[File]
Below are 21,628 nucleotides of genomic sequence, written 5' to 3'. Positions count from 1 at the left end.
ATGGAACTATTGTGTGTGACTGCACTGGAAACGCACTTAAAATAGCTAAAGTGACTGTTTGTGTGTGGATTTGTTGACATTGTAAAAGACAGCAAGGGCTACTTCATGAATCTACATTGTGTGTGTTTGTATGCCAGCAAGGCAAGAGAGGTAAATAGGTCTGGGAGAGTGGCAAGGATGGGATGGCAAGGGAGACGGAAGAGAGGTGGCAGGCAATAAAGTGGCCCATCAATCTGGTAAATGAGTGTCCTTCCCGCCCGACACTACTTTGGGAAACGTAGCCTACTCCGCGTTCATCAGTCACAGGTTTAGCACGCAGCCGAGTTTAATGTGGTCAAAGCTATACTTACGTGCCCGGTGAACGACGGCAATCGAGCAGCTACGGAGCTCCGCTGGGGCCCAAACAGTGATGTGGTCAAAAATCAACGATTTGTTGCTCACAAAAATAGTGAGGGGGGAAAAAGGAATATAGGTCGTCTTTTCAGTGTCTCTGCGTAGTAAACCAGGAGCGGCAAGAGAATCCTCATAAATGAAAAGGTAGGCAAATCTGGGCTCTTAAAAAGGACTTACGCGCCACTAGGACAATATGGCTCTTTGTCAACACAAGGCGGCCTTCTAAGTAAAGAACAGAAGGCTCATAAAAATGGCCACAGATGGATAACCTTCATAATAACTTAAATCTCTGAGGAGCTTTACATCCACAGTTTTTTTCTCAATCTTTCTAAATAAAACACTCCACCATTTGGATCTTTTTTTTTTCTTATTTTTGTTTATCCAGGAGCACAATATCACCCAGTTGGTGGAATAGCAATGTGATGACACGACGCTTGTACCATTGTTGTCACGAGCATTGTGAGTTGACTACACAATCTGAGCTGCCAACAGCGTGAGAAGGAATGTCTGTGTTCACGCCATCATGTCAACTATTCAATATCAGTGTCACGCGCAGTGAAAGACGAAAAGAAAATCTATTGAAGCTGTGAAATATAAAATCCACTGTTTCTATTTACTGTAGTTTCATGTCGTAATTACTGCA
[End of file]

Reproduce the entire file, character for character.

Below are 21,628 nucleotides of genomic sequence, written 5' to 3'. Positions count from 1 at the left end.
ATGGAACTATTGTGTGTGACTGCACTGGAAACGCACTTAAAATAGCTAAAGTGACTGTTTGTGTGTGGATTTGTTGACATTGTAAAAGACAGCAAGGGCTACTTCATGAATCTACATTGTGTGTGTTTGTATGCCAGCAAGGCAAGAGAGGTAAATAGGTCTGGGAGAGTGGCAAGGATGGGATGGCAAGGGAGACGGAAGAGAGGTGGCAGGCAATAAAGTGGCCCATCAATCTGGTAAATGAGTGTCCTTCCCGCCCGACACTACTTTGGGAAACGTAGCCTACTCCGCGTTCATCAGTCACAGGTTTAGCACGCAGCCGAGTTTAATGTGGTCAAAGCTATACTTACGTGCCCGGTGAACGACGGCAATCGAGCAGCTACGGAGCTCCGCTGGGGCCCAAACAGTGATGTGGTCAAAAATCAACGATTTGTTGCTCACAAAAATAGTGAGGGGGGAAAAAGGAATATAGGTCGTCTTTTCAGTGTCTCTGCGTAGTAAACCAGGAGCGGCAAGAGAATCCTCATAAATGAAAAGGTAGGCAAATCTGGGCTCTTAAAAAGGACTTACGCGCCACTAGGACAATATGGCTCTTTGTCAACACAAGGCGGCCTTCTAAGTAAAGAACAGAAGGCTCATAAAAATGGCCACAGATGGATAACCTTCATAATAACTTAAATCTCTGAGGAGCTTTACATCCACAGTTTTTTTCTCAATCTTTCTAAATAAAACACTCCACCATTTGGATCTTTTTTTTTTCTTATTTTTGTTTATCCAGGAGCACAATATCACCCAGTTGGTGGAATAGCAATGTGATGACACGACGCTTGTACCATTGTTGTCACGAGCATTGTGAGTTGACTACACAATCTGAGCTGCCAACAGCGTGAGAAGGAATGTCTGTGTTCACGCCATCATGTCAACTATTCAATATCAGTGTCACGCGCAGTGAAAGACGAAAAGAAAATCTATTGAAGCTGTGAAATATAAAATCCACTGTTTCTATTTACTGTAGTTTCATGTCGTAATTACTGCA